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Amber Brown Box Set
Amber Brown Box Set
Author: Paula Danziger
Includes 4 books from the Amber Brown series: Amber Brown is Not a Crayon, You Can't Eat Your Chicken Pox, Amber Brown Goes 4th, and Amber Brown Wants Extra Credit.
ISBN-13: 9780590298957
ISBN-10: 059029895X

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Publisher: Scholastic Inc
Book Type: Unknown Binding
Other Versions: Paperback
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School Library Journal
In the third entry of this popular series, Amber Brown begins fourth grade without her best friend, Justin, who has moved. Still unhappy over her parents' divorce, she doesn't want to meet the man her mother is seeing. To top it off, instead of going to Justin's house after school, she has to go to Elementary Extension. Determined not to let her problems get her down, she makes a new friend (after a few false starts), participates in a burping contest, and eventually realizes that her mother, too, needs to move on with her life. Reluctant and beginning readers will be drawn in by Danziger's present-tense, staccato style and by the short chapters. Kids coping with problems similar to Amber's will find encouragement, sympathy, and an upbeat way of taking responsibility for solving them. Entertaining and satisfying.-Connie Parker, Cuyahoga County Public Library, Cleveland, OH

School Library Journal
In this sequel to Amber Brown Is Not a Crayon, Amber has completed the third grade and is looking ahead to an exciting summer. She is going to London with her Aunt Pam, and then on to Paris to see her father. Her parents are getting a divorce, yet she hopes that somehow she can bring them back together. Once in London, though, she comes down with the chicken pox, and her father comes to visit her. She then realizes that her parents won't get back together, but her dad does promise that he will return to the U.S. soon, and it looks like he and Amber's mother will communicate more openly in the future. Amber is bright, perky, and thoroughly likable, and the story is upbeat, authentic, and humorous. While recuperating, Amber writes funny letters to her friend Justin, plays board games with her aunt, and gets trapped in an elevator. She is a convincing eight-year-old in her behavior, interests, perceptions, and penchant for gross humor. Appealing black-ink cartoons appear throughout. This is a delightful selection, sure to please fans of the first book and win some new ones.-Marilyn Taniguchi, Santa Monica Public Library, CA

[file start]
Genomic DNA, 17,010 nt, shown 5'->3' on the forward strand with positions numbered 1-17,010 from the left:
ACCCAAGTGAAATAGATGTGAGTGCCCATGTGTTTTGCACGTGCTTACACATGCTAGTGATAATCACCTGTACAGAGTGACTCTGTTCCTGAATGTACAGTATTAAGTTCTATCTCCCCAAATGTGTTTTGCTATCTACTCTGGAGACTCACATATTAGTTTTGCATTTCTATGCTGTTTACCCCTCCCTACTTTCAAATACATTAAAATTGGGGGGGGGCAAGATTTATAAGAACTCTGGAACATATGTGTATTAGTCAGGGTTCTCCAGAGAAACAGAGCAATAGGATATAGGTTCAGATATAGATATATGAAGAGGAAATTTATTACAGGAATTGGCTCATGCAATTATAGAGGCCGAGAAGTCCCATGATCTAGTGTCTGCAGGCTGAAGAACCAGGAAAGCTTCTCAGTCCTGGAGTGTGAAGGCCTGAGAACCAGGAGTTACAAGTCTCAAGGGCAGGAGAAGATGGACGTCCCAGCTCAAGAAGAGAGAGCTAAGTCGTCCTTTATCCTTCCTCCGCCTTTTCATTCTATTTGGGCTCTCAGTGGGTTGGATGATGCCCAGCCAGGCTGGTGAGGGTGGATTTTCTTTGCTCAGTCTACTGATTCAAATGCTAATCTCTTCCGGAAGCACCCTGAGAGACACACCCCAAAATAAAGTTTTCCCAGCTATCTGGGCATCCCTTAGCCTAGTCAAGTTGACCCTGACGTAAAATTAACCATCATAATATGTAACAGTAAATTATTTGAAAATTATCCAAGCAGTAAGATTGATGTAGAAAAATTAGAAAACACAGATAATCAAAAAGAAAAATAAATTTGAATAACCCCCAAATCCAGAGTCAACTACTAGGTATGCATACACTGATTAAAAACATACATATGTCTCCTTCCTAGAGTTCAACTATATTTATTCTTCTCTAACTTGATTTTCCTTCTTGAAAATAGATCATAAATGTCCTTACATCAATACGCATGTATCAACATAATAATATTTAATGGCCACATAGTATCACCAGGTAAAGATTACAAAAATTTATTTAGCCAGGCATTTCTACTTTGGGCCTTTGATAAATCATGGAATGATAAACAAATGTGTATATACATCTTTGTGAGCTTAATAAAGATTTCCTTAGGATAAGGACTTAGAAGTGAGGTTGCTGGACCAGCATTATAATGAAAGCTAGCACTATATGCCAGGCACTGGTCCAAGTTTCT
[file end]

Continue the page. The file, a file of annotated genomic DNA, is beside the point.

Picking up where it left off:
School Library Journal
She may not be a crayon, but Amber Brown is certainly blue over the fact that her best friend, Justin Daniels, is moving away. What's making it even harder is that he won't talk to her about how he feels and she can only assume he's not as broken up about it as she is. Then, while cleaning his room for the move, Justin throws away the chewing-gum ball they've been building for a year and a half. It's the last straw and the pair are no longer speaking at all. Finally, Amber's mother helps her understand that Justin's reticence is his way of protecting himself against his sadness and anxiety over leaving, and Amber makes the move that reconciles the two pals. There's lots of fun along with the pathos here; third graders, true to form, call each other outrageous names and gross each other out good-naturedly, and their teacher, Mr. Cohen, is a paragon of creativity and understanding. Ross's black-and-white sketches throughout add humor and keep the pages turning swiftly. Danzinger reaches out to a younger audience in this funny, touching slice of third-grade life, told in the voice of a feisty, lovable heroine.-Marie Orlando, Suffolk Cooperative Library System, Bellport, NY

School Library Journal
Fourth grade is off to a shaky start for Amber Brown, so she asks her teacher for extra-credit work. The girl learns that since she has not handed in her original assignments, she doesn't qualify. She realizes she needs to work hard on her upcoming projects so her mother won't find out about her poor performance. Paralleling this school situation is the fact that Amber is coping with her parents' divorce. She engages in all sorts of antics to emphasize her displeasure with her mother's new companion, and learns that her father (living in France) has also met someone. By the end of the story, Amber realizes that life holds change, as well as the potential for happiness. With her feisty, resilient personality, she is ready for it. Line drawings decorate the narrative. Readers will laugh out loud at the child's energetic capers and feel the sense of loss she expresses. Whatever the emotion, Danziger warrants "extra credit" for her latest addition to Amber Brown's escapades.Cheryl Cufari, N. A. Walbran Elementary School, Oriskany, NY